Let Inga Tell You: When the dog becomes a part-time job
It was not auspicious that 11 hours into the new year in 2022, our dog blew out her right knee.
When she blew out the left one in 2020, we were told there was a 60 percent chance it would happen with the other. We were desperately hoping to be in the lucky 40 percent, but that does not seem to be God’s plan for us. God’s plan for us is to be a canine social service agency.
Unfortunately, both knees (cranial cruciate ligaments, or CCLs — similar to the ACL in humans) were ruptures that could only be fixed with surgery.
I’ve written before about our beloved dog, who came into our home in 2016 as a “one-week foster.” We had insisted that we would never have another dog after the sudden demise of our equally beloved English bulldog, Winston, who, after generating over $10,000 in medical bills for his multitude of bulldog-related afflictions, had a heart attack in our living room.
But, of course, within three days we had fallen totally in love with the foster dog, even after being warned that her rotten mouth (the reason for her relinquishment to the pound) was likely to set us back $2,000. (It did.) We just had “mushballs” written all over us.
The doggy orthopedist had warned us after the dog’s surgery in February that if she reinjured the knee while it was healing, we’d have to start all over — including payment — and the second repair never heals as well as the first.
We had a friend whose dog injured a healing knee after they forgot to put the gate across their stairs to the second floor. A whole new surgery, in-home physical therapy and pain medicines ensued. The dog became addicted to the pain meds and ended up doing doggie Betty Ford. We elected to have custom padded ramps built in every room of our house and even on the front steps to preclude this scenario.
But only a month or two after our dog’s plastic knee seemed to be finally healed, she suddenly stopped eating. As I set her bowl down in the morning, she would sniff it and walk away.
We changed her diet and even tempted her with foods that she would normally inhale: tuna, ground beef, shredded chicken, cheddar cheese, canned post-surgical food. Not interested.
There is no test or procedure for a human that you can’t also do for a dog. In this case, minus any insurance. After the first knee surgery, I looked into pet insurance. But it excluded CCL surgeries and pretty much most of the care she ended up having.
Of course, there was that initial big expense for the new knee. In the quest to find out what was ailing our beloved pet, she underwent scans, every lab test known to canine, a virtual pharmacy of meds, and pricey special diets at $6 per teeny-weeny can. With physical therapy and ramps, our dog-related expenses for the year came to $17,000.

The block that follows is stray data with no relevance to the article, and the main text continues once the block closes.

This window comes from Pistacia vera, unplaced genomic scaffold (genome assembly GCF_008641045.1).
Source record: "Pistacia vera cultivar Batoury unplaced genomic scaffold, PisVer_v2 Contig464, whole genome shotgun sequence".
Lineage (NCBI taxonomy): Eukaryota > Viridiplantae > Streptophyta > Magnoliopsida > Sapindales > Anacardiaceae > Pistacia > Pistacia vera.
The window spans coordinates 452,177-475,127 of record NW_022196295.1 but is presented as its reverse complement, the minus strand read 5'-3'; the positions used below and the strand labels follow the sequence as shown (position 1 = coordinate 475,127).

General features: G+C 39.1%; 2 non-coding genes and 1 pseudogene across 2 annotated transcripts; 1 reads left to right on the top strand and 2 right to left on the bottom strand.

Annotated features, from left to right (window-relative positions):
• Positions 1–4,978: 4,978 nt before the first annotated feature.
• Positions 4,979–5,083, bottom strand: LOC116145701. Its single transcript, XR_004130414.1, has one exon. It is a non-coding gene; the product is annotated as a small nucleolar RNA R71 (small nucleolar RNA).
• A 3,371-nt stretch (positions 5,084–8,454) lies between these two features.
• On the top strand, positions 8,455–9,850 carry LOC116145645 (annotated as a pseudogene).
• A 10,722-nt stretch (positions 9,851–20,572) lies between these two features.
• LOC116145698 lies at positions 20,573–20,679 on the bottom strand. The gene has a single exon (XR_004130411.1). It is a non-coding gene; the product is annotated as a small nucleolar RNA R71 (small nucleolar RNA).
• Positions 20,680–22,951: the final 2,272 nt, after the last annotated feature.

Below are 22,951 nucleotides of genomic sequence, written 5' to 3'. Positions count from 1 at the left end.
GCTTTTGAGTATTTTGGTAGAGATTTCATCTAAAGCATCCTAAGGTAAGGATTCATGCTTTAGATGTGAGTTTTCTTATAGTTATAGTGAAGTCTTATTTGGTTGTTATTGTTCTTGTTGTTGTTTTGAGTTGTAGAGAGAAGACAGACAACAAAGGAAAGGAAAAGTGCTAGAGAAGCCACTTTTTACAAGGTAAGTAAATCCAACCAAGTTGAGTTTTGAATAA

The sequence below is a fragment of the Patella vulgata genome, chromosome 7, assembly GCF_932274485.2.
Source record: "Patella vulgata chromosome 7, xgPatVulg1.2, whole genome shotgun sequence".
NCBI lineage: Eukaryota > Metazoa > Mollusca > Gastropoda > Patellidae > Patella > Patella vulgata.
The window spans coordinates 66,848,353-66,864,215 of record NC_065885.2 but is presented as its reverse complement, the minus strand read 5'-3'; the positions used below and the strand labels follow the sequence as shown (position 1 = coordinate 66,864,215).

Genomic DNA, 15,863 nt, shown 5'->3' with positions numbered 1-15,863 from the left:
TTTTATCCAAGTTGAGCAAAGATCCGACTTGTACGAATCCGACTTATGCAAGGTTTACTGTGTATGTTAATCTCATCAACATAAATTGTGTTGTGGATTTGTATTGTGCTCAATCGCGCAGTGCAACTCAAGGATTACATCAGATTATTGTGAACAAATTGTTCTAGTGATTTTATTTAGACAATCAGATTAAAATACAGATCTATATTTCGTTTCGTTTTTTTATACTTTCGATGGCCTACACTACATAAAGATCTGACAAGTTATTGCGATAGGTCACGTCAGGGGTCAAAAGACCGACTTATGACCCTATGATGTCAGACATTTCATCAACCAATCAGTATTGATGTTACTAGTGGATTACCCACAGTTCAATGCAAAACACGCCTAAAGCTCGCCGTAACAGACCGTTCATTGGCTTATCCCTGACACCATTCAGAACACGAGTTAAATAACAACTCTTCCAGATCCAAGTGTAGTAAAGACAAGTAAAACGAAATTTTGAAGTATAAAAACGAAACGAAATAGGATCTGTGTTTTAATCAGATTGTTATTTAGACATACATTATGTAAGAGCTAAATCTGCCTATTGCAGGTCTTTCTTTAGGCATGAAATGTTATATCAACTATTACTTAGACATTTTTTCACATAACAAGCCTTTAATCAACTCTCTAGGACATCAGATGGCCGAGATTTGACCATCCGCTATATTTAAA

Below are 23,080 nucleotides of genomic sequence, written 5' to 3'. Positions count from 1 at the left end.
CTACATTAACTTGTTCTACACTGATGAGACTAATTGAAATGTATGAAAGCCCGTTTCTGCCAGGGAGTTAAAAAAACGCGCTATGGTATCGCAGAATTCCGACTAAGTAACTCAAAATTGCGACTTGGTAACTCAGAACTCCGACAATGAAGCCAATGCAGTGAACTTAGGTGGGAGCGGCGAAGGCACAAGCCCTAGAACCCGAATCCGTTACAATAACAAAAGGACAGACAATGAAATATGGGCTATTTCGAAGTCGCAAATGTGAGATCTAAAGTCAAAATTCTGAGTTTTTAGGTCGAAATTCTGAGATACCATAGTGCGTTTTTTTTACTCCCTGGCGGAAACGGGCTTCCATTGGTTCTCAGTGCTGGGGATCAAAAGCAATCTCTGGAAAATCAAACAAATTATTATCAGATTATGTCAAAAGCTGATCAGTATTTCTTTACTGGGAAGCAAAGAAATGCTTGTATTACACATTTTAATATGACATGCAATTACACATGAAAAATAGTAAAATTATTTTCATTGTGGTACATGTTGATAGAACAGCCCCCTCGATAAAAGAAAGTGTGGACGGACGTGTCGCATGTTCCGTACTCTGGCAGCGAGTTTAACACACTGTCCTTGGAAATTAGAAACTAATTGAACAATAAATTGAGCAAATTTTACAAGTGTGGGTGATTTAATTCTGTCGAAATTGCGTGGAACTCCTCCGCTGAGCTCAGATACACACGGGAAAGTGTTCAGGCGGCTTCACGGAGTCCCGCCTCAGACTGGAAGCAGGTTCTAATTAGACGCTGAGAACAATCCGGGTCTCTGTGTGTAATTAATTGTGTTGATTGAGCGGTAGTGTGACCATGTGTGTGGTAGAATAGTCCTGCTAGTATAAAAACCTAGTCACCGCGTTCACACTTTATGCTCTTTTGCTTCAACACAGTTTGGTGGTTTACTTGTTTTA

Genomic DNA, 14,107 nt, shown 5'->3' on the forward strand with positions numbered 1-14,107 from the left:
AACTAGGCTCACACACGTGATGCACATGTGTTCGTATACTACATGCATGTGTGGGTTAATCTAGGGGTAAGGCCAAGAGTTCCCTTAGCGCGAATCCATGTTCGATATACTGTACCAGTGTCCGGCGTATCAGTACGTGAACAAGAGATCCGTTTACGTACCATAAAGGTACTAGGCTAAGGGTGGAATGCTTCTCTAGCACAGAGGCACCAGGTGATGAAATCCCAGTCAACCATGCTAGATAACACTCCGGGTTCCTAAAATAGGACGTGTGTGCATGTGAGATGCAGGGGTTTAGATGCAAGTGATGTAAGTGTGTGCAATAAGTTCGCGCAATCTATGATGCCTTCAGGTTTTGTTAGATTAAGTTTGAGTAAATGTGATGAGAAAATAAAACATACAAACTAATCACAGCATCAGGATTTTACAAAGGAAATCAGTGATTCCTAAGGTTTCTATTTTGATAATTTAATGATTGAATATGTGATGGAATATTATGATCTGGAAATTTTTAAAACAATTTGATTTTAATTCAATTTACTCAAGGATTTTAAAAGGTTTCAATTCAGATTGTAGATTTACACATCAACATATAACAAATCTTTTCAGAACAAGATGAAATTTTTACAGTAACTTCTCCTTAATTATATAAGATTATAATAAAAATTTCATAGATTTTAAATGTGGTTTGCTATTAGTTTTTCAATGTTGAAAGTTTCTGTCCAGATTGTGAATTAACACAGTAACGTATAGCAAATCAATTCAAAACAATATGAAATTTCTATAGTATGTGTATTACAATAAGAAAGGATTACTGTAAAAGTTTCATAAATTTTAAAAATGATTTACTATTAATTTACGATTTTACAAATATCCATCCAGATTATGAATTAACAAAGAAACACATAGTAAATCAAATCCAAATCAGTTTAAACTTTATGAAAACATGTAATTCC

Tumors, cancer, stomach blockages, metabolic disorders (like diabetes), heart issues and parasites were slowly eliminated as causes for her not eating. The one thing that did become apparent — and we were sure this was going to cure it — was that she had a massive infection in her mouth and sinuses. But even after we were $1,600 poorer and she had eight fewer teeth, she still wasn’t eating.
Multiple appetite stimulants, antacids, antibiotics, Chinese herbs, probiotics, pain meds and even steroids were introduced but failed.
Ultimately, it was concluded that as a now-13-year-old dog, she seems to have mild chronic gastritis and some chronic hepatitis (somewhat elevated liver enzymes). But she is still uninterested in eating.
Getting food into her is literally a part-time job for both Olof and me. If you just put it out there and leave it, it will sit there forever.
The few items she will even consider eating need to be warmed to a specific temperature and hand-fed to her off our fingers.
At one point, the vet staff suggested a thought that had occurred even to us: Do you think your dog is working you? But no, a dog that rejects hamburger and tuna is a dog with issues.
My personal theory at this point, now that we’ve eliminated everything else, is that she has lost her sense of smell. For dogs, smell is everything. It’s how they understand their world and certainly how they decide whether they want to eat something or not.
But the good news is, she’s still with us — something we seriously doubted even three months ago.
And other than the eating issues, she’s mostly her same old self, chasing her squeaky pups and doing her Cujo act at the front gate when other dogs come by. But it’s pretty clear to us that the current feeding regimen is how it’s going to be.
As we’ve alerted friends, every visitor is required to take one stint feeding the dog. Allow 30 minutes and bring an apron.
Inga’s looks at life appear regularly in the La Jolla Light. Reach her at firstname.lastname@example.org. ◆
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